Plans for huge new gigafactory in England take shape, as countries ramp up battery-making capacity
- So-called gigafactories are facilities that produce batteries for electric vehicles on a large scale.
- If built, the proposed development in Coventry, England, would focus on both the production and recycling of batteries for electric vehicles.
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A planning application for a major new gigafactory in central England has been submitted, with those behind the project claiming it could generate 6,000 jobs and tens of thousands more across the supply chain.
The proposals for the factory have been put forward by Coventry City Council and Coventry Airport, who are acting as joint-venture partners.
So-called gigafactories are facilities that produce batteries for electric vehicles on a large scale. Tesla CEO Elon Musk has been widely credited as coining the term.
If built, the facility in Coventry would be located at Coventry Airport and focus on both the production and recycling of batteries for electric vehicles. Covering an area of up to 5.7 million square feet, the idea is for it to be powered using 100% green energy. Proposals for the project were initially revealed back in February.
Coventry is located in the West Midlands, a part of England known for its longstanding connection to vehicle manufacturing.
"It is mission critical that the West Midlands secures a Gigafactory, both for the future of our region's automotive industry and the huge economic and job benefits it would bring, as well as the future of our planet," Andy Street, mayor of the West Midlands, said Thursday.
Street went on to describe the region as already being home to "the country's biggest car manufacturer, Europe's largest research centre of its kind, the UK's only battery industrialisation centre, and a world-leading supply chain." He added that a gigafactory was "the natural next step for the UK's automotive heartland."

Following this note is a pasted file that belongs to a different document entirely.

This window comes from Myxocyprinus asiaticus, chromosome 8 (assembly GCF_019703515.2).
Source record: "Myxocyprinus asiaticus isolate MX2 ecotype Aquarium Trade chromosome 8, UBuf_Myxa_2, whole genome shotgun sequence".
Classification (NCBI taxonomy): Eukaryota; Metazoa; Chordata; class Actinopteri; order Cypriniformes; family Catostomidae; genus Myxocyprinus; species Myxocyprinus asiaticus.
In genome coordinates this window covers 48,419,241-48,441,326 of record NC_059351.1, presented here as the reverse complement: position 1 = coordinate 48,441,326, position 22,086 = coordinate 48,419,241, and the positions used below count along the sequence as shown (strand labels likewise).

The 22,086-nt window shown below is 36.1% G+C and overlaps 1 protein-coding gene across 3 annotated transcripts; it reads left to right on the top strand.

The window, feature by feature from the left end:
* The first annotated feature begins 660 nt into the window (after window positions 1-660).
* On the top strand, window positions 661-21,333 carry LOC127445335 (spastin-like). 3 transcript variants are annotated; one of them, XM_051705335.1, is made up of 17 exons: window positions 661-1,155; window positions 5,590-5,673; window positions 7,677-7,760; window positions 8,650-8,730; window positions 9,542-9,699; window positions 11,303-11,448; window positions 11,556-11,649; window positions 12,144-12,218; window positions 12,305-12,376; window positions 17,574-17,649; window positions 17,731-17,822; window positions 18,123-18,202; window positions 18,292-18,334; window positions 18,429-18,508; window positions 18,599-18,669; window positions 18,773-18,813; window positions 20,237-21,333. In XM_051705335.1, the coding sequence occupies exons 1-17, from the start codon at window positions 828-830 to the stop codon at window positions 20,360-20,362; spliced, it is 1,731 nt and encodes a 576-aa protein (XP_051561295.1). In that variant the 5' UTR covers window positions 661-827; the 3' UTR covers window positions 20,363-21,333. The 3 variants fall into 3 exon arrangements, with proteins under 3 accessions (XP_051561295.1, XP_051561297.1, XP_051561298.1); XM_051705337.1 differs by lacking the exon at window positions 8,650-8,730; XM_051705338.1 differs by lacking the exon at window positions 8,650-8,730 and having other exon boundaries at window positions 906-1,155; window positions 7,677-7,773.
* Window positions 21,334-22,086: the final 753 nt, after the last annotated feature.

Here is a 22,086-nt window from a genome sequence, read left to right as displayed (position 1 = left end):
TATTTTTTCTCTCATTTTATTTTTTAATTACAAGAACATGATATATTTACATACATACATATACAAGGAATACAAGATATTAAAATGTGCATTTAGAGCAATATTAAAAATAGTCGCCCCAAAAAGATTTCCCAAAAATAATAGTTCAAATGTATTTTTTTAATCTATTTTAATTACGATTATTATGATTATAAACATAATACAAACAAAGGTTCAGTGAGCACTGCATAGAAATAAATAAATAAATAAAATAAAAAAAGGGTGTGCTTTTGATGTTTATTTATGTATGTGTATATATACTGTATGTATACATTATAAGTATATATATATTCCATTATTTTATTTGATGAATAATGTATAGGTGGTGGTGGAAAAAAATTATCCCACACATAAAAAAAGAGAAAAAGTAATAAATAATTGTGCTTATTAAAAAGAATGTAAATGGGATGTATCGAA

A decision on the planning application for the gigafactory in Coventry will be taken by Warwick District Council and Coventry City Council later in the year.
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Low and zero emission transportation is seen as being a crucial tool for major economies attempting to reduce their environmental footprint and cut air pollution.
The U.K. government, for example, plans to stop the sale of new diesel and gasoline cars and vans by 2030 and require, from 2035, all new cars and vans to have zero tailpipe emissions.
Elsewhere, the European Commission, the EU's executive arm, is targeting a 100% reduction in CO2 emissions from cars and vans by 2035.
If these goals are to be met, sufficient charging infrastructure and battery manufacturing capacity will be needed in the years ahead.
On the battery front, big deals are being struck to ramp up manufacturing capacity in Europe. According to a recent briefing from campaign group Transport & Environment, 38 gigafactories for battery cells were being built or are planned in the EU and the U.K. as of May 2021.
Tesla, for example, is developing a number of gigafactories, including one in Germany, while other major automotive firms are also beginning to make plays in the sector.
In June, Renault said it had signed two major partnerships related to the design and production of electric vehicle batteries. The same month saw Nissan reveal plans to build a £1 billion ($1.38 billion) gigafactory in Sunderland, northeast England.
And back in March, Volkswagen announced it was aiming to establish several gigafactories in Europe by the end of the decade.
Speaking to CNBC's Annette Weisbach earlier this week, Volkswagen CEO Herbert Diess highlighted just how important battery production would be in the years ahead, noting that challenges did exist.
"Batteries might be, let's say, a continuous constraint for the growth of EVs over the next five to 10 years," he said.
"Because the lead times are huge. We need so much energy and cell production … [There is a] huge supply chain which has to be set up within the next years, and that will, that might, lead to some constraints."
CNBC's Chloe Taylor contributed to this report
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